In praise of the mob

One man's inquisition is another man's jolly good time

© 2009 Giovanni Dall'Orto, used under a Creative Commons license

The bad thing about social media:

Everything except the good thing about social media.

The good thing about social media:

It is exemplified by Monday’s Bret Stephens debacle. It has the hallmarks of some of what’s bad about social media: For example, it involves the “mob” (which has a fluid definition, about which more in a minute) ganging up on somebody, and it focuses a great deal of attention on something small and silly — which, if you haven’t heard about it (lucky you!), in this case involves New York Times conservative columnist Bret Stephens making (or should I say remaking, given his habit of self-embarrassment) a complete ass of himself in a particularly delicious way: Some professor reacted to news of bedbugs at the Times by saying “The bedbugs are a metaphor. The bedbugs are Bret Stephens,” and Stephens:

- Sent an email to the professor’s provost, with a copy to the professor, inviting the professor to “call me a ‘bedbug’ to my face,” a puzzling combination of a speak-to-your-manager threat and a drunk-car-salesman challenge;

- Went on MSNBC (!) to compare being compared to a bedbug to “totalitarian” tactics (one assumes he meant the Hitler/Trump shtick of comparing one’s enemies to vermin, though Hitler and Trump generally aimed such comparisons at the weak and powerless, not at absurdly overcompensated writers) and claimed that in ratting the professor out he had “no intention whatsoever to get him in any kind of professional trouble” (though it was later revealed Stephens also contacted other administration officials at the professor’s college);


Now, it may be said Stephens was “mobbed” on Twitter for this. But, number one, being mobbed on Twitter is generally like being bitten by week-old puppies — the injury is to one’s dignity only.

True, some people have suffered something more serious by these mass attacks — like Justine Sacco, the publicist whose “Hope I don't get AIDS” tweet got her fired in 2013. But Sacco is a public relations professional — that is to say, reputation is her business — so being a public asshole is probably fair grounds for dismissal in that line; and, being an upper-middle-class type, Sacco landed on her feet anyway.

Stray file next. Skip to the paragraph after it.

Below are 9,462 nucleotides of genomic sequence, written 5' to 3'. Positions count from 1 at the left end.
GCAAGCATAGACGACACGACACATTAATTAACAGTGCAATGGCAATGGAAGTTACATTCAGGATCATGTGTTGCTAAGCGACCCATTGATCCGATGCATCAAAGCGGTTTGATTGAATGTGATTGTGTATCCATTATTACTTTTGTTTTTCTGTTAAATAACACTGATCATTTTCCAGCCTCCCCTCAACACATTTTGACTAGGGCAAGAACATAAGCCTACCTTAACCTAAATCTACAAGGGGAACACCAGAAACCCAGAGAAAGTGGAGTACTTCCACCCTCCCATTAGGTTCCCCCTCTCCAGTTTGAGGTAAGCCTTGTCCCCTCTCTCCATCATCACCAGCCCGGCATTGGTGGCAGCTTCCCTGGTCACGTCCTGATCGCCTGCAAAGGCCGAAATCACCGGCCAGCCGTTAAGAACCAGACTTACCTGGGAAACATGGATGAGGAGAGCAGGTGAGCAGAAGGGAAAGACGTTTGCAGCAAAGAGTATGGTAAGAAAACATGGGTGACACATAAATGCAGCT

Also, as I have noted before, there are many, many people who have been canned for social media gaffes who, being not so upper-middle-class, are not so likely to land on their feet (“I had to fire an employee for a tweet he wrote about a customer”). We tend to talk about those casualties as goofy woo-woo you-had-one-job doofuses, but the bleak reality is, when anyone south of a certain income line loses their job for such reasons, they’re fucked and they get sent to an even lower circle of hell.

There is no mob involved in these cases — the shameful work is done quietly and at a small scale. Yet it happens many times a day, and it all adds up.

On the other hand, sometimes the “mob” comes after thoroughly privileged assholes like Bret Stephens, and it is a joy to behold — because in this case the mob is not that snarling, inhuman mass we associate with the term at all. It is, rather, just a lot of ordinary people in a frame of mind like that of a large audience for Twelfth Night laughing at Malvolio in his ribbons, or for Monty Python’s Life of Brian laughing at Pontius Pilate babbling about Biggus Dickus. Just because a group of people find something ridiculous doesn’t always mean they’re wrong; in fact comedy, from ancient times to the present, has ever been about crowds sharing a cleansing, cathartic belly-laugh at that which is plainly absurd — at something that offends our shared values, but over which we still feel our collective power to reject and expel for the good of our health and sanity.

In this age of Trump, I think we need that laughter very, very badly; and since we have no Aristophanes, we must thank American democracy for supplying buffoons of its own.